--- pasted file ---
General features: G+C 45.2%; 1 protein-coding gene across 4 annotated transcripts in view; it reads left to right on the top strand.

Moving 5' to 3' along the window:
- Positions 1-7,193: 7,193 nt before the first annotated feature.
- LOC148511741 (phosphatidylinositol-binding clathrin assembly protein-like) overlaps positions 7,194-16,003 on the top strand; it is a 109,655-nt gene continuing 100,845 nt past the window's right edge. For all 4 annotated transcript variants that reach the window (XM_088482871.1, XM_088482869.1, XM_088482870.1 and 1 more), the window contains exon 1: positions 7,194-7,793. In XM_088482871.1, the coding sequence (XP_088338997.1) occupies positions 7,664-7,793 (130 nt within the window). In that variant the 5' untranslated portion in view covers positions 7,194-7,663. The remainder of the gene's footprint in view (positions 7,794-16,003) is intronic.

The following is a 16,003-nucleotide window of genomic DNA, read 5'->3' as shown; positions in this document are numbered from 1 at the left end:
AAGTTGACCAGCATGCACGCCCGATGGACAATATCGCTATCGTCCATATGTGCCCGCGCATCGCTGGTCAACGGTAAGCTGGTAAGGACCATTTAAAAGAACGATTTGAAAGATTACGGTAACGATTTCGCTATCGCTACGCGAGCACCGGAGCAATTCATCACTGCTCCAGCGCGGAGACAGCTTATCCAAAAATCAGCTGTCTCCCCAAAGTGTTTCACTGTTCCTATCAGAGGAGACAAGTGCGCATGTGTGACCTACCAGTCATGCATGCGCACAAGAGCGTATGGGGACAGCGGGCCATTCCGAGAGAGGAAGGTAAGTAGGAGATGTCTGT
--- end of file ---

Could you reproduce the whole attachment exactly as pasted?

General features: G+C 45.2%; 1 protein-coding gene across 4 annotated transcripts in view; it reads left to right on the top strand.

Moving 5' to 3' along the window:
- Positions 1-7,193: 7,193 nt before the first annotated feature.
- LOC148511741 (phosphatidylinositol-binding clathrin assembly protein-like) overlaps positions 7,194-16,003 on the top strand; it is a 109,655-nt gene continuing 100,845 nt past the window's right edge. For all 4 annotated transcript variants that reach the window (XM_088482871.1, XM_088482869.1, XM_088482870.1 and 1 more), the window contains exon 1: positions 7,194-7,793. In XM_088482871.1, the coding sequence (XP_088338997.1) occupies positions 7,664-7,793 (130 nt within the window). In that variant the 5' untranslated portion in view covers positions 7,194-7,663. The remainder of the gene's footprint in view (positions 7,794-16,003) is intronic.

The following is a 16,003-nucleotide window of genomic DNA, read 5'->3' as shown; positions in this document are numbered from 1 at the left end:
AAGTTGACCAGCATGCACGCCCGATGGACAATATCGCTATCGTCCATATGTGCCCGCGCATCGCTGGTCAACGGTAAGCTGGTAAGGACCATTTAAAAGAACGATTTGAAAGATTACGGTAACGATTTCGCTATCGCTACGCGAGCACCGGAGCAATTCATCACTGCTCCAGCGCGGAGACAGCTTATCCAAAAATCAGCTGTCTCCCCAAAGTGTTTCACTGTTCCTATCAGAGGAGACAAGTGCGCATGTGTGACCTACCAGTCATGCATGCGCACAAGAGCGTATGGGGACAGCGGGCCATTCCGAGAGAGGAAGGTAAGTAGGAGATGTCTGT